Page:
NetworkWorld

Steven Max Patterson

Consumer IoT Could Outpace Industrial IoT

Both Gartner and Tech Insider agree, the Internet of Things (IoT) will be a major tech category, predicting 20.4 billion units and 23.9 billion devices, respectively, by 2020.

They disagree, however, about where those devices will go. Gartner says two-thirds of the devices will land in consumer applications. Tech Insider says over three-fourths will land in government and business applications.

Why is there such a big difference in forecasts? Which forecaster’s crystal ball is less occluded? Gartner’s forecasts depend on more stable, smaller IoT consumer islands, while Tech Insider’s forecasts depend on large clouds often built on evolving technologies.

The reason why Gartner could be right is the underlying technologies built into consumer IoT are more predictable and rely less on breakthroughs and the consensus on standards and regulation or self-regulation of privacy. Product engineering is easier if the problem can be constrained, like consumer IoT.

Consumer smart assistants, such as Amazon Alexa, Google Home and Apple Homepod, are the hubs for consumer IoT. They build on stable technologies: Bluetooth (BLE), Wi-Fi and derivatives of ARM mobile processors. On the software side, they all rely on natural language processing (NLP) and acoustics that are fairly mature.

BLE transceivers are cheap enough to be built into almost everything, and pairing works predictably. And the range is adequate for most consumer physical environments. The potential for signal interference interrupting BLE is well understood in this environment. The same is true with Wi-Fi. Wi-Fi connects the consumer IoT island to the cloud, which can augment storage and processing limitations of devices and smart assistants.

NLP accuracy has improved dramatically in the past few years because of machine learning advances made to improve the smartphone user interfaces. Likewise, text categorization advances, mostly for understanding what people mean when they search and what text comments mean has also improved.

NLP and text categorization make it possible for these home assistants to understand speech, figure out what it should do with the user’s command, play music, change the TV channel, turn on a light or close the garage door. Go off script, and none of these devices can help. But the scripts have gotten bigger thanks to machine learning investments in mobile, resulting in fewer cases where an action is unavailable to match a command.

The acoustics, both for filtering out users’ voices and reproducing sound, is mature. Mature technologies such as beamforming developed to improve spatial selectivity for antenna transmission and reception has been applied to extract voice from background noise. Using sound, like radar, can define room characteristics to optimize sound recreation for music and other smart assistant sound.

Smart assistants plug into the wall, solving one of the biggest IoT problems: power. And most of the IoT devices they control, such as lighting, thermostats and entertainment devices, all have constant power sources.

Smart assistants’ privacy, safety and security are not a significant issue as long as the consumer doesn’t mind Google, Apple and Amazon listening in. The data stored and local security models are based on mature smartphone and web technologies that all three companies have a decade of experience improving. Plus, the devices they control are UL approved, adequately addressing safety.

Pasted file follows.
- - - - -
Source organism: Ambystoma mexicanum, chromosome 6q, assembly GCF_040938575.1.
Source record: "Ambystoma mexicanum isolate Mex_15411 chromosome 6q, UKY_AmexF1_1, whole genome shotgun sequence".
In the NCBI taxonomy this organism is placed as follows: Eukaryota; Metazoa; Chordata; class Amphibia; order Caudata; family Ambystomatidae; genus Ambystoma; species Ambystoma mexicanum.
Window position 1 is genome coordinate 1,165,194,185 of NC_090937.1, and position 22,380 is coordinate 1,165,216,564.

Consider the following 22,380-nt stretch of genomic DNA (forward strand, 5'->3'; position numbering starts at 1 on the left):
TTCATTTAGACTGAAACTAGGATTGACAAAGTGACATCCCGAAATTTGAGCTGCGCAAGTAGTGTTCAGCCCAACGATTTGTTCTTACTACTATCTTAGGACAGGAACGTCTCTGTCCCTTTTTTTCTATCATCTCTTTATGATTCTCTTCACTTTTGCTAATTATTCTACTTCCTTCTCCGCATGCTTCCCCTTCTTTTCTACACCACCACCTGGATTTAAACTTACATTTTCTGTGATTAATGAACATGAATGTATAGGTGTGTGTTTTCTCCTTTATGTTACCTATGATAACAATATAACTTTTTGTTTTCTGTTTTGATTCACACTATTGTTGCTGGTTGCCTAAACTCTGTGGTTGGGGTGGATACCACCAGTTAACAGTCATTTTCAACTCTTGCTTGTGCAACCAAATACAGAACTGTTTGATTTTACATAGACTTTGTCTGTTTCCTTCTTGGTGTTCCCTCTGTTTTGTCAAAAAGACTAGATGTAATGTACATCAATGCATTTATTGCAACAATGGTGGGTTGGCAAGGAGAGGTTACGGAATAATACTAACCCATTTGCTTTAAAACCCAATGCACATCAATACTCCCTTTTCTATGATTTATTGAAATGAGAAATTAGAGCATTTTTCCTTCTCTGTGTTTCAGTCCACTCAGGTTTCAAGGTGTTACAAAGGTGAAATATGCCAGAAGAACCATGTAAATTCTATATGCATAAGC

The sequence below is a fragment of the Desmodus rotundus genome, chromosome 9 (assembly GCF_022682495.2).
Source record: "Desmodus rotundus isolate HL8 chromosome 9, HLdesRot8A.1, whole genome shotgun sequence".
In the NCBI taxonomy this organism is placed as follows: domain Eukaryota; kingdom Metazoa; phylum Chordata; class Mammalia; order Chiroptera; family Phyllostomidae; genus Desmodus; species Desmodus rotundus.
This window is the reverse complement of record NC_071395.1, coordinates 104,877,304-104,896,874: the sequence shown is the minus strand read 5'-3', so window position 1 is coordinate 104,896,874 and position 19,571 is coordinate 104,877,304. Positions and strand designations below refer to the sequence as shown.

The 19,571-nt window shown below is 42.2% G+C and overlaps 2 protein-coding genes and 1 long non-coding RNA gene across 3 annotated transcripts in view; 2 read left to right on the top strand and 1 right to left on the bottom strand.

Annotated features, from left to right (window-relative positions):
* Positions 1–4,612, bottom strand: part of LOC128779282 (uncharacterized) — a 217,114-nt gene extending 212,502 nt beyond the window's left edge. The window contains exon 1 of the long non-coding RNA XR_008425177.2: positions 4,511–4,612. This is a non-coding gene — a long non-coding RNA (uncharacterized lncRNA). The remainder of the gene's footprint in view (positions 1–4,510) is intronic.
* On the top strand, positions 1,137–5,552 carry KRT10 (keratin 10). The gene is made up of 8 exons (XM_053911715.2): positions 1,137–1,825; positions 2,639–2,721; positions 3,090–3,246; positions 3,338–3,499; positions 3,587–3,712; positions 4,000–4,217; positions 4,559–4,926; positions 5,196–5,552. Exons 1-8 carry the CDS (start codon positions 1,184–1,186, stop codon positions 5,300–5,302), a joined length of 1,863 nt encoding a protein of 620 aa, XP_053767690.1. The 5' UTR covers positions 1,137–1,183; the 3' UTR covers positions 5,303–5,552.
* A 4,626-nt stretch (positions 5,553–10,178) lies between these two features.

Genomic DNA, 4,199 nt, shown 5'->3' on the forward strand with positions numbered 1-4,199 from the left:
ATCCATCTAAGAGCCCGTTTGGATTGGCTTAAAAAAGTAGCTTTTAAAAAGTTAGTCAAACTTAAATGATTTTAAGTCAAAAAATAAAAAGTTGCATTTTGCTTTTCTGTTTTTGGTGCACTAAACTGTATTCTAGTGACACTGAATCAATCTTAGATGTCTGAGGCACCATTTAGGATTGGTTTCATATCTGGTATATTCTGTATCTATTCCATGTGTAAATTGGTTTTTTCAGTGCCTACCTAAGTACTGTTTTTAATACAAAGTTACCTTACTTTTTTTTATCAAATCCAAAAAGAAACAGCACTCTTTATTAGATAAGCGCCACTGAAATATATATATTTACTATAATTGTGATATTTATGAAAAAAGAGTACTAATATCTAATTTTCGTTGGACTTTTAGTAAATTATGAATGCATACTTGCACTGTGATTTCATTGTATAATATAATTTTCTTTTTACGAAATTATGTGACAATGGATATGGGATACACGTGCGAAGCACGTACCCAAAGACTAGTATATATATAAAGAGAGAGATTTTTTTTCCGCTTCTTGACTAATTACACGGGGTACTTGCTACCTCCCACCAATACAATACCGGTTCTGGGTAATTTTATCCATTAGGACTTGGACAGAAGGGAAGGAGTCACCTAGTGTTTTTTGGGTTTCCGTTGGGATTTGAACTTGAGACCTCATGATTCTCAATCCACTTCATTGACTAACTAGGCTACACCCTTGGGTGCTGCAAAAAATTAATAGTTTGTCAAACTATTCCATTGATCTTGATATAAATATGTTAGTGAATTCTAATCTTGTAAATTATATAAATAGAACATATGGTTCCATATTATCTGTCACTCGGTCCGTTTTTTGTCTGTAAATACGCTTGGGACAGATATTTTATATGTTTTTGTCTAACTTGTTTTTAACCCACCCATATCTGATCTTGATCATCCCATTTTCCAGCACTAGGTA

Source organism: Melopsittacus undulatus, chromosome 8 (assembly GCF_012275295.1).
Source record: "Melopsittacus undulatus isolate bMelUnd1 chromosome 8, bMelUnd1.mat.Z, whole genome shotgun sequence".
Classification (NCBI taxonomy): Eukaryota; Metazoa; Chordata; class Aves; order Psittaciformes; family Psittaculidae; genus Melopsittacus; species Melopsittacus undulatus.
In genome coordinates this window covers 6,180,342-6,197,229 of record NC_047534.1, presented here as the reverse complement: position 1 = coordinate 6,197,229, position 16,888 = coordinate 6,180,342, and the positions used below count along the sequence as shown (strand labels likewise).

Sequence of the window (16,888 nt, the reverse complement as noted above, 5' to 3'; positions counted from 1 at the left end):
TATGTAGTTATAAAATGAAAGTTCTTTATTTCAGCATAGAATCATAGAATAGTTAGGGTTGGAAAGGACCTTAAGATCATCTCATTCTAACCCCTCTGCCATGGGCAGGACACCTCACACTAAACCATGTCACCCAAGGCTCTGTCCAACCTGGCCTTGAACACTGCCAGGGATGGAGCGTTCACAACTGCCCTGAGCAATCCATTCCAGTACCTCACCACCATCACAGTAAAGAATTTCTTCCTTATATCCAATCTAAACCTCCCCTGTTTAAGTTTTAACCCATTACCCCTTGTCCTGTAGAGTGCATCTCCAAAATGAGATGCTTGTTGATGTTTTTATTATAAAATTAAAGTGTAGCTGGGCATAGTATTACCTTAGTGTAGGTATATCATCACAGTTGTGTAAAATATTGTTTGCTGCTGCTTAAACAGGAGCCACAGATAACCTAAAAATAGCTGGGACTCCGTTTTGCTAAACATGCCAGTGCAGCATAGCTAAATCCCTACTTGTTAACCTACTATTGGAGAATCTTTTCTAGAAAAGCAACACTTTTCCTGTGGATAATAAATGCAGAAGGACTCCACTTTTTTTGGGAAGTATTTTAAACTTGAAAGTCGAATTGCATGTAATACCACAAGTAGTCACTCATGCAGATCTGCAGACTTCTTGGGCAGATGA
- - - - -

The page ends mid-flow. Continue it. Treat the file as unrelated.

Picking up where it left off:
Business and government IoT device makers do not enjoy the same constraints.

Factors for IoT device success

This list below just scratches the surface of the more considerations that a design engineer building for these markets needs to consider:

  • Radio range – Device applications do not have a predictable distance constraint. Radio range is a last-mile problem. If connectivity needs to be deployed as infrastructure, it changes the economics and perhaps the feasibility of the project.
  • Power – Where is the device located and how will power impact design. Lack of a wired power adds a significant maintenance cost unless the device is a very low power device such as a BLE beacon. Changing batteries on millions of devices would make most IoT applications infeasible.
  • Radio frequency – Radio frequency is a major design consideration compared to consumer environments. Radio frequency determines transmission distance, power consumption and resistance to radio frequency interference. Designing a general-purpose device for diverse environments and ranges is not possible without some constraints.
  • Data rates – Data rates change the design because of power and frequency demands.
  • Safety, privacy and security – Safety considerations for mission-critical applications add complexity, especially if it is a control application, such as controlling traffic, that needs very high reliability. Privacy, though different from consumer devices, needs to be considered for regulatory and compliance. The large volume of IoT devices, particularly in smart city applications, adds security complexity, especially in authenticating the devices and physically protecting them.

There may be some truth in both Gartner and Tech Insider’s forecast. Consumer IoT with its design constraints and mature technologies will grow faster as the device makers building for business and government find high-volume applications and understand related constraints that make building devices less expensive.

 

This article was written by Steven Max Patterson from NetworkWorld and was legally licensed through the NewsCred publisher network. Please direct all licensing questions to legal@newscred.com.